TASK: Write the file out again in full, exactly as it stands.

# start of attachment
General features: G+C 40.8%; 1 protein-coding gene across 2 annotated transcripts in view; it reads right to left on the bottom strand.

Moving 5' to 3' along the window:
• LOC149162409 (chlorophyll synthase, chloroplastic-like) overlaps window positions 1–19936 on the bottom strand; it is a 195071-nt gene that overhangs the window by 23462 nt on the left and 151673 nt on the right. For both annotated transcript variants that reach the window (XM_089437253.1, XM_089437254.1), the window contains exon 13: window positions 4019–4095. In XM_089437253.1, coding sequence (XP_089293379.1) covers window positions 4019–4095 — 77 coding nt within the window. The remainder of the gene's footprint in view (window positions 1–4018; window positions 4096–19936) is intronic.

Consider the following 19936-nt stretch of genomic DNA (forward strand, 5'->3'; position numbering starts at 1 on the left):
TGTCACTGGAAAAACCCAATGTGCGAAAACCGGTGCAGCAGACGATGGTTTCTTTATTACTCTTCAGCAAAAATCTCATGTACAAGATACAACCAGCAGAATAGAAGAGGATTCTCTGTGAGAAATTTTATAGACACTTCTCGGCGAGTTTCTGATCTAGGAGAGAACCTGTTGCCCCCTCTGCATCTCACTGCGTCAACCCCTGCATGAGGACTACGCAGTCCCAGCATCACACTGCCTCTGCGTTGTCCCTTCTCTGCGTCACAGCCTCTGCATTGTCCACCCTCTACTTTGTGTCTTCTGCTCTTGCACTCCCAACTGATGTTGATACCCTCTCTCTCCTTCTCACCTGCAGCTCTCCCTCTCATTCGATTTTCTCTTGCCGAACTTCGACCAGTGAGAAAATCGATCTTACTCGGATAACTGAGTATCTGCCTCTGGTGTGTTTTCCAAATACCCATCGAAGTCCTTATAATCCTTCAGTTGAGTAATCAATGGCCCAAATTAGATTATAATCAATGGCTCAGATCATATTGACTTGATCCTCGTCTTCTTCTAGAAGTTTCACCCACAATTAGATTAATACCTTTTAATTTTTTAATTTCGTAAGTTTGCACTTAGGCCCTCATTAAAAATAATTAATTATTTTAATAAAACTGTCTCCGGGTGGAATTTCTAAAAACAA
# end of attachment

General features: G+C 40.8%; 1 protein-coding gene across 2 annotated transcripts in view; it reads right to left on the bottom strand.

Moving 5' to 3' along the window:
• LOC149162409 (chlorophyll synthase, chloroplastic-like) overlaps window positions 1–19936 on the bottom strand; it is a 195071-nt gene that overhangs the window by 23462 nt on the left and 151673 nt on the right. For both annotated transcript variants that reach the window (XM_089437253.1, XM_089437254.1), the window contains exon 13: window positions 4019–4095. In XM_089437253.1, coding sequence (XP_089293379.1) covers window positions 4019–4095 — 77 coding nt within the window. The remainder of the gene's footprint in view (window positions 1–4018; window positions 4096–19936) is intronic.

Consider the following 19936-nt stretch of genomic DNA (forward strand, 5'->3'; position numbering starts at 1 on the left):
TGTCACTGGAAAAACCCAATGTGCGAAAACCGGTGCAGCAGACGATGGTTTCTTTATTACTCTTCAGCAAAAATCTCATGTACAAGATACAACCAGCAGAATAGAAGAGGATTCTCTGTGAGAAATTTTATAGACACTTCTCGGCGAGTTTCTGATCTAGGAGAGAACCTGTTGCCCCCTCTGCATCTCACTGCGTCAACCCCTGCATGAGGACTACGCAGTCCCAGCATCACACTGCCTCTGCGTTGTCCCTTCTCTGCGTCACAGCCTCTGCATTGTCCACCCTCTACTTTGTGTCTTCTGCTCTTGCACTCCCAACTGATGTTGATACCCTCTCTCTCCTTCTCACCTGCAGCTCTCCCTCTCATTCGATTTTCTCTTGCCGAACTTCGACCAGTGAGAAAATCGATCTTACTCGGATAACTGAGTATCTGCCTCTGGTGTGTTTTCCAAATACCCATCGAAGTCCTTATAATCCTTCAGTTGAGTAATCAATGGCCCAAATTAGATTATAATCAATGGCTCAGATCATATTGACTTGATCCTCGTCTTCTTCTAGAAGTTTCACCCACAATTAGATTAATACCTTTTAATTTTTTAATTTCGTAAGTTTGCACTTAGGCCCTCATTAAAAATAATTAATTATTTTAATAAAACTGTCTCCGGGTGGAATTTCTAAAAACAA